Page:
Give it a try, add a model attribute in your handler method with some HTML, such as:

model.addAttribute("test", "How does <strong>this</strong> display?");

Display the attribute on your output page using a paragraph or div with th:text and a different paragraph/div using th:utext.

Check the source after you reload your page.


Try out some basic Thymeleaf expressions: start a new project (add dependencies for Spring Web, Dev Tools, Thymeleaf, and Lombok) and add a controller and an HTML page index.html in the /templates directory. Make sure you add the Thymeleaf namespace to the <html> element of your page. Add your Book bean to your project's .beans package.

In a handler for the index page, add some model attributes:

Model AttributeValue
firstNameyour first name
lastNameyour last name
numberyour favourite number, any number
booka book object that you will have to instantiate

Add these template objects with Thymeleaf expressions to your page (don't forget to include fallback text):

  • Add a level-1 heading containing your first name and last name.
  • Add a paragraph or div element that displays true if your number is even and false if your number is odd.
  • A paragraph or div element with the book object's title, followed by " by ", followed by the book's author.
  • A paragraph or div element with the result of your number times the price of the book.

You might find there are several ways to do the same thing. For example, all of these produce the exact same output:

<p>Example 1</p>
<p th:text="${attrib1} + ' ' + ${attrib2} + ' ' 
    + ${attrib3}">example 1</p>
<p>Example 2</p>
<p th:text="|${attrib1} ${attrib2} ${attrib3}|">example 2</p>
<p>Example 3</p>
<p><span th:text="${attrib1}">a1</span> 
  <span th:text="${attrib2}">a2</span>
  <span th:text="${attrib3}">a3</span></p>

Is one of these solutions better than another? It depends on what you want to do with the rest of your page. If you wanted to style the individual attribte values, Solution 3 would be better because you can easily create different CSS classes for each SPAN nested inside the P element. If you wanted to use fewer elements (to make the DOM more efficient), you might prefer Solution 1 or 2.

Referencing CSS and Images

When referencing external resources, you have to use a URL expression instead of a variable expression. A URL expression uses @{ }. Inside the curly braces, you put the location of the resource. If the resource is a file, make sure it starts with the forward-slash / if you're referencing it from the context path.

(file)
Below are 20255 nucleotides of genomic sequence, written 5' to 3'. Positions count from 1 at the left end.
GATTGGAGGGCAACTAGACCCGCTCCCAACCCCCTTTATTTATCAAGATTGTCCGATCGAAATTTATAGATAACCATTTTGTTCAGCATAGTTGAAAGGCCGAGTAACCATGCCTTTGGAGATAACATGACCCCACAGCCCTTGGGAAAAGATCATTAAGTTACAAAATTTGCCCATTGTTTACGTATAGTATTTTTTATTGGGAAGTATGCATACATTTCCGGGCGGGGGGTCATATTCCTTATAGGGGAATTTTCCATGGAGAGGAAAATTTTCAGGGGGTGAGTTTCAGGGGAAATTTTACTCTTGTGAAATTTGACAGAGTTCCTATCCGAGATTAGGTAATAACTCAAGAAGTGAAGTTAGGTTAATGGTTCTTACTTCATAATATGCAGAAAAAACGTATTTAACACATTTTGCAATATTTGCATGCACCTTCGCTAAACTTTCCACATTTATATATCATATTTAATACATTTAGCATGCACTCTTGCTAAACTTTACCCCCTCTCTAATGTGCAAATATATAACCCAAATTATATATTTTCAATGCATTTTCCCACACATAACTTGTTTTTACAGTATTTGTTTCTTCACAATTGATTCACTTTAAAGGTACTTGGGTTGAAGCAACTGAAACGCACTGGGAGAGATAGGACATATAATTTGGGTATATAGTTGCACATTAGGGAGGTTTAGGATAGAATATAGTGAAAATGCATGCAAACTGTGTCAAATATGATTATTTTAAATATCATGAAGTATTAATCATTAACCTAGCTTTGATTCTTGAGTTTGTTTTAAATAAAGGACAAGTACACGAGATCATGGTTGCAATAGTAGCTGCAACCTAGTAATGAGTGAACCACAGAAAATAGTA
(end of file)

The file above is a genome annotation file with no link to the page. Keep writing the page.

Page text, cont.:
Recall that all web resources such as images, scripts, and CSS files are stored in the /static directory. Always reference the /static directory in a URL expression with a forward slash, followed by the file or sub-directory that resides inside /static. For example, assuming you have an image file "picture.jpg" inside /static/images, your URL expression would be


Therefore, adding such an image to an HTML page using Thymeleaf would be something like:

<img src="../static/images/mypicture.jpg" alt="accessible description here"

Note that we should still include the static image src attribute as a fallback!

You can do something similar with an external CSS file: assuming you follow the industry standard and have a /css or /styles directory in your /static directory, you can link to a CSS file from any static page normally. From a /templates page, you would use a link tag such as:

<link rel="stylesheet" type="text/css" media="all"
href="../static/css/main.css" th:href="@{/css/main.css}">

Once again, notice that you should include the regular href attribute as fallback code.

Thymeleaf Attributes

What else can you do with Thymeleaf? To be honest, there is just SO MUCH you can do that we are unable to cover it all in this course, so make sure you take some time later to go over the Thymeleaf tutorial, and make note of the Thymeleaf documentation in case you ever want to search for how to do something specific.

Attribute Modifiers

Attribute modifiers are Thymeleaf versions of existing HTML attributes. Most of the HTML5 attributes have a Thymeleaf version, such as th:class, th:name, th:id, th:action, th:alt, th:for, th:href, th:pattern, th:placeholder, th:src, th:style, th:target, th:title, and th:value. There are several others: obviously listing them all here is not practical.

All of these types of attributes can be used with Thymeleaf expressions. For example:

<input type="text" name="itemname"
  value="Item Name" th:value="${inv.itemName}">

In this example, an input element is using th:value to assign a dynamic value to the input field, which in this case is whatever is inside inv.itemName.

Notice we are also including value="Item Name" as a fallback: if for some reason Thymeleaf isn't working, the input field's value will be "Item Name".


Start a new project and add the dependencies for Spring Boot, Dev Tools, Thymeleaf, and Lombok. Add your book bean and a controller to the project, along with an index HTML page.

On your index page, create a form that allows a user to enter book information.

In the controller, add a handler method that loads the index page. Instantiate a Book object and add it to the Model as an attribute.

Now go back to your form and add the th:value attribute to each input field so that the fields contain the existing book object's data when the index page loads.